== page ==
Day: October 1, 2019
There are two: Two horror films, two male directors, two couples, two marriages on the rocks, two Deadly Women to be feared, two men at the mercy of these women. Chaos and Order, Man and Woman. The films in question our Lars Von Trier’s “Antichrist” (2009) and Andrzej Żuławski (1981), the films may have been made decades apart, but they share such striking similarities that it’s hard not to discuss one without referencing the other. Both films depict an underlying fear of women, seen through the fearful gaze of the male directors and the male characters.The women represent Chaos and disorder, their male partners are on a quest to fix these women and restore order.
An underrated mastery of the psyche “The Invitation” (2015) directed by Karyn Kusama is one of my favorite horror/thrillers in recent years. We’ve seen a lot of psychological distress on screen, but this is truly at its finest here. That churning tension of uncertainty that is introduced early, ruminates throughout, giving us a party that’s not quite what it seems. Will (Logan Marshall-Green) and girlfriend Kira (Emayatzy Corinealdi) are invited to his ex-girlfriend Eden’s home (Tammy Blanchard) for a dinner party, he’s not really sure what to expect. When they arrive, they’re surrounded by several old friends, Eden’s new boyfriend David (Michiel Huisman) and some wildcard new acquaintances of the hosting couple, including Pruitt (John Carroll Lynch) who brings an extra element of creepiness.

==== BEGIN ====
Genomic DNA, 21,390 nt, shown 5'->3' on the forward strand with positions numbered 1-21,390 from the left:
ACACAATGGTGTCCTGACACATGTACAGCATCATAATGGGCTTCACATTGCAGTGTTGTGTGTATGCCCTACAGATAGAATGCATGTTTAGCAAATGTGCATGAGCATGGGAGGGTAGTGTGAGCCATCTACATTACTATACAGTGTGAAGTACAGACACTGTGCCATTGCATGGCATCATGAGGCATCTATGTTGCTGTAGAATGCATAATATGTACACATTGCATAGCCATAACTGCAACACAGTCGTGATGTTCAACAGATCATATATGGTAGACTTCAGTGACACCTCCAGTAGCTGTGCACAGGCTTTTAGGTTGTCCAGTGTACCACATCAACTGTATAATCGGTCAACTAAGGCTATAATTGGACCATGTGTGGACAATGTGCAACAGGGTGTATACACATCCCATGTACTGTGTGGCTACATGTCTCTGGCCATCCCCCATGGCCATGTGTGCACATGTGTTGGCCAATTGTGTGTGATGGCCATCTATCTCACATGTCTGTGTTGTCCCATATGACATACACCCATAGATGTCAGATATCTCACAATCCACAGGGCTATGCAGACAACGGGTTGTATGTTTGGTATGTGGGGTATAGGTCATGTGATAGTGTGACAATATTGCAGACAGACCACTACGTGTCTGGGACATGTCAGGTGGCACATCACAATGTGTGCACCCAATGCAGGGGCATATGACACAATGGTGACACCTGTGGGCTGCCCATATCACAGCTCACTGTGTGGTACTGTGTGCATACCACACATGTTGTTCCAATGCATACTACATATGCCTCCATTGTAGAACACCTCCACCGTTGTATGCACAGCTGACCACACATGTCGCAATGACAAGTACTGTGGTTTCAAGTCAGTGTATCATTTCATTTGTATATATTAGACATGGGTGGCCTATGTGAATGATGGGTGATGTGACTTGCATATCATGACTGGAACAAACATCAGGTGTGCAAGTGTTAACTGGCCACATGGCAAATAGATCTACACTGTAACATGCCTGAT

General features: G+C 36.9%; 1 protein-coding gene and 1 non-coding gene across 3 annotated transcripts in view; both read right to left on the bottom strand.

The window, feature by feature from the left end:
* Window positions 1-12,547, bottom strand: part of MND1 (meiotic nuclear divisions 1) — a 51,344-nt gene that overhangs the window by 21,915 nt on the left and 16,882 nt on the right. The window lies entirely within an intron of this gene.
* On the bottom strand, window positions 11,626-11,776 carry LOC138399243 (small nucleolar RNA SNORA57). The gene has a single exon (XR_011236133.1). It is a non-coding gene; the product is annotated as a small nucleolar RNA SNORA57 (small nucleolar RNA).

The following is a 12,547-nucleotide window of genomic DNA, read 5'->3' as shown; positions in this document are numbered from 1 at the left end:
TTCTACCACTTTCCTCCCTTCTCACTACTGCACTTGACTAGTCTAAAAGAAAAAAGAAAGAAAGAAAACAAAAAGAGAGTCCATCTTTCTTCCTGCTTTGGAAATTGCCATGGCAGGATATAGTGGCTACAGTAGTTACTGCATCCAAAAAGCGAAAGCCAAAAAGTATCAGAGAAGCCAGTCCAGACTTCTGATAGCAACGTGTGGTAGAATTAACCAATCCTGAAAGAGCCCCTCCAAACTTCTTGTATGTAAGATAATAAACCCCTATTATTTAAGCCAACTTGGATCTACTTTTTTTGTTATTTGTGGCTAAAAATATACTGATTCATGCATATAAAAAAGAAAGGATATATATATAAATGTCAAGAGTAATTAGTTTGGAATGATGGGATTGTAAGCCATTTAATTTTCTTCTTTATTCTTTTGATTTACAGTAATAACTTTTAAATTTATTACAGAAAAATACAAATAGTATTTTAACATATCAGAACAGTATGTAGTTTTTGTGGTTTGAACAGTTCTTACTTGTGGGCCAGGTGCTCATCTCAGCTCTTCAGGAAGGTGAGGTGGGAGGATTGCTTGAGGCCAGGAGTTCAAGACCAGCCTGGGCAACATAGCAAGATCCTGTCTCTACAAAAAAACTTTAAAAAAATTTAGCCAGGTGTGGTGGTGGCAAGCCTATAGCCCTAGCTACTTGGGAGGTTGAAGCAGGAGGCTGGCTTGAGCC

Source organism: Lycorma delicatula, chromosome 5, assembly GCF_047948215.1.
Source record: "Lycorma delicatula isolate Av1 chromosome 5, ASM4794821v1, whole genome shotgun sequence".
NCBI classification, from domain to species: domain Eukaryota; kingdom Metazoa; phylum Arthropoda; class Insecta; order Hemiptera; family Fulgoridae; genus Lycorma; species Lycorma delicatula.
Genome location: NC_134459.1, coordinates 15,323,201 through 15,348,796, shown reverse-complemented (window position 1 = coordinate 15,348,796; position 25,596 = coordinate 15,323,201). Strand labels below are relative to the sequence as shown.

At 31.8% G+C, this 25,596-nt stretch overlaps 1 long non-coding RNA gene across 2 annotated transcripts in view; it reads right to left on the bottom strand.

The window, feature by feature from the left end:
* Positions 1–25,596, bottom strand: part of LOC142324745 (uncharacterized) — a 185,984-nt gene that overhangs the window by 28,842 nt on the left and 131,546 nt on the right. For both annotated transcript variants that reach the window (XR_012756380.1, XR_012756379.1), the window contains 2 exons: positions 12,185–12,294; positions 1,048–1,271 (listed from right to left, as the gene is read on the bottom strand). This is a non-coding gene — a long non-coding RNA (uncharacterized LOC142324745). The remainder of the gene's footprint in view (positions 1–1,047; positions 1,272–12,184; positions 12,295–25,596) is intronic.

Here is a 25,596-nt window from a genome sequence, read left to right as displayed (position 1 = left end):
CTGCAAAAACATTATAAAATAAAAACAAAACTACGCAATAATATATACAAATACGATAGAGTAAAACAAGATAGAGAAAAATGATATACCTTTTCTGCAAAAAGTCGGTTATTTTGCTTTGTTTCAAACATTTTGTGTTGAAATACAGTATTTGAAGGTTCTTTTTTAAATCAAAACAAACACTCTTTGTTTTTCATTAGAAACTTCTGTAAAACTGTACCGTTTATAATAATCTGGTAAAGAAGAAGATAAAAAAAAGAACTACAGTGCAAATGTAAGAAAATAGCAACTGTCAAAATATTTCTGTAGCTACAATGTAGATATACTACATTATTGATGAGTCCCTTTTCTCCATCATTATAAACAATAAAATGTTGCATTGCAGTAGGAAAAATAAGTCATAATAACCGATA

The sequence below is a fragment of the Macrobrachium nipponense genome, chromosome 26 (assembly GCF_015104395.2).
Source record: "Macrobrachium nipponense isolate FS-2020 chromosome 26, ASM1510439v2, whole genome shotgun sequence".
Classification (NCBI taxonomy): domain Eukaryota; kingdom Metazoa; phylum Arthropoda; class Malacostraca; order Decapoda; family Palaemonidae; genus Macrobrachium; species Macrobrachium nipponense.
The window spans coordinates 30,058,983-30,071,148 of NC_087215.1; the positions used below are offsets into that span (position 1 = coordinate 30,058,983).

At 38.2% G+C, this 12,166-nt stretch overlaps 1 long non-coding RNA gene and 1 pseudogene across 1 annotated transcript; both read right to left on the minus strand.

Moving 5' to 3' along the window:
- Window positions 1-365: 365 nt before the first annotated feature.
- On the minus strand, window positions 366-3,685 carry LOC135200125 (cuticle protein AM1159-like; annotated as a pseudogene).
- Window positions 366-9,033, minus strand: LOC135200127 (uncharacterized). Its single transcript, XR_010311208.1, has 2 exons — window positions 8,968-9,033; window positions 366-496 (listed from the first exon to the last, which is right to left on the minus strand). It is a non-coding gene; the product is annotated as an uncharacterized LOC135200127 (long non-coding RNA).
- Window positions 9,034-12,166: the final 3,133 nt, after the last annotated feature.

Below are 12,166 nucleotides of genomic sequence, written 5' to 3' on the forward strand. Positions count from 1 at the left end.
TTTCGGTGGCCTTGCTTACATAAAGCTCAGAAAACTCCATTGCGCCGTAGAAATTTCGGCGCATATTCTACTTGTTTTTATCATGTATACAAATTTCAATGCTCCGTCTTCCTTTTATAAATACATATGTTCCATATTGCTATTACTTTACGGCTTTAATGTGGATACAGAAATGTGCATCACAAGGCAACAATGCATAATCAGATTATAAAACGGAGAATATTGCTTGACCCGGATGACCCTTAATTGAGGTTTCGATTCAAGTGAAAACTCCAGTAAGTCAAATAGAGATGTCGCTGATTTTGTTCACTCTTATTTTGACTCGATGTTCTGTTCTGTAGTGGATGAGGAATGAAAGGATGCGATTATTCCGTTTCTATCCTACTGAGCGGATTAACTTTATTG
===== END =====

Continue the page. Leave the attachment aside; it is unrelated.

“The Lego Ninjago Movie” (2017) is funny and bright with a strong message at the core. But if it’s a representative of a universal playtime fantasy we have some serious issues on our hands. Playtime doen’t really include women and girls. Lloyd (Dave Franco) is a Lego teenager who happens to be the son of evil Lord Garmadon (Justin Theroux). He’s also secretly a Ninjago warrior, along with friends Nya, Zane, Jay, Cole and Kai. Together they must battle to defeat evil Lord Garmadon and find their inner peace (inner Lego piece, get it!) on the way. Together they defeat the Ultimate Weapon – a cat called Meowthra – and Garmadon’s evil plans. This is a fun film. Funny, colourful, playful, and self-aware. But it falls into the trap of being aimed at all children but focuses on male characters to the notable exclusion of female ones.